STANDING TO CHALLENGE PATERNITY-section 742.18, Fla. Stat. (2017) does not preclude an individual from challenging a paternity determination pursuant to section 742.10(4).

In Interest of Y.R-P., — So.3d —- (2017)

In a pending dependency proceeding with competing paternity claims, O.R., the
biological father, filed a motion to disestablish paternity for J.R.-P., the purported father
who was named as father on birth certificate. The trial court conducted an evidentiary
hearing on O.R.’s motion where both DCF and the GAL supported O.R., contending that
it was in the child’s best interest to establish O.R.’s paternity and to disestablish J.R-P.’s
paternity. The trial court agreed and disestablished J.R-P.’s paternity, determined that
he was not a parent or party to the dependency proceeding, and dismissed him from
the dependency case.

J.R.-P. appealed and challenged O.R.’s standing. Relying upon section 742.18, of the
Florida Statutes, J.R.-P. argued that a biological father lacks standing to disestablish
another’s paternity and that he was the only person who could seek to disestablish his
paternity. The Second DCA held that although section 742.18 provides a mechanism
by which J.R-P. could have sought to disestablish his own paternity if he had been so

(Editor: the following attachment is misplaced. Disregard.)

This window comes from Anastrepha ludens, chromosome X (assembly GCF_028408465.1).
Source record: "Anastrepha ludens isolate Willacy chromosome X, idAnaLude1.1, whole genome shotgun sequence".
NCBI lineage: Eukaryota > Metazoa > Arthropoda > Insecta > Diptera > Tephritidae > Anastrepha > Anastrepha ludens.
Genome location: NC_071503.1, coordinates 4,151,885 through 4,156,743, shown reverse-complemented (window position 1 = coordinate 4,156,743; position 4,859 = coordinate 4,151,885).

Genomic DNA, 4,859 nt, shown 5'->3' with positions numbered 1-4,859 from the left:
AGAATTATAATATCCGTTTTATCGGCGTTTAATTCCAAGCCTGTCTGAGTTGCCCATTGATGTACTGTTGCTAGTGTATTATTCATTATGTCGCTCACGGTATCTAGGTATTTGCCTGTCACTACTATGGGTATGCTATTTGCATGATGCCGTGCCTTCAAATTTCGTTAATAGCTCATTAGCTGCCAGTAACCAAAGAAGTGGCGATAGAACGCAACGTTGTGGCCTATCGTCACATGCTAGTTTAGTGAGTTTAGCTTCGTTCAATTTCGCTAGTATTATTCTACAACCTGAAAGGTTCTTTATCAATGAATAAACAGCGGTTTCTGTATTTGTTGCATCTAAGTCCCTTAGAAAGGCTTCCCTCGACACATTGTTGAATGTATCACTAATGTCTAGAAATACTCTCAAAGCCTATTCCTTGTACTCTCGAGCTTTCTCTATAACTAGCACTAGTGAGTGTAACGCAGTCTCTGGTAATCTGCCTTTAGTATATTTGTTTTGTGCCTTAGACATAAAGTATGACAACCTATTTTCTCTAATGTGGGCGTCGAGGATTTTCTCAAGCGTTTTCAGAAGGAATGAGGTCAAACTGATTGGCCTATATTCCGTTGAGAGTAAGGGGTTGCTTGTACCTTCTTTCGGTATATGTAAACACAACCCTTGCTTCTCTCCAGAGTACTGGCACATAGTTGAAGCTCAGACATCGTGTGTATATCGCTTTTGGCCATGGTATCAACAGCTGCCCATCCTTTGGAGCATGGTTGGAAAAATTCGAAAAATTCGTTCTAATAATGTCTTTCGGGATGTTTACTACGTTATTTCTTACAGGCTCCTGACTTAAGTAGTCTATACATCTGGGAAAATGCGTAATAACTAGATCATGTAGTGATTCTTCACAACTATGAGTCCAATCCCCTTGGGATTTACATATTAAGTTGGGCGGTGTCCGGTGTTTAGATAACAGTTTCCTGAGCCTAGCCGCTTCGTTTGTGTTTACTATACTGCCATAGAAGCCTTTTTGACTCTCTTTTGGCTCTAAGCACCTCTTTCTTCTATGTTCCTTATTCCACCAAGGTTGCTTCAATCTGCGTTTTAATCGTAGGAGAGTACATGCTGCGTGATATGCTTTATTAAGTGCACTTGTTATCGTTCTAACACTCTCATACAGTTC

inclined, it does not preclude a child’s biological father from proceeding as a challenger.
Specifically, section 742.10(4) opened an avenue for O.R. to challenge paternity.

Affirming the trial court’s order, the DCA concluded that in the context of a chapter 39
proceeding, the child’s best interest is the appropriate standard in deciding whether a
biological father has standing to challenge paternity of a child born out of wedlock as
between two males who were not married to the child’s mother.

Practice Tip: Florida Rule of Juvenile Procedure 8.226(a) allows the trial court to
conduct proceedings under chapter 742 either as part of the chapter 39, proceeding or
in a separate action under chapter 742 of the Florida Statutes.

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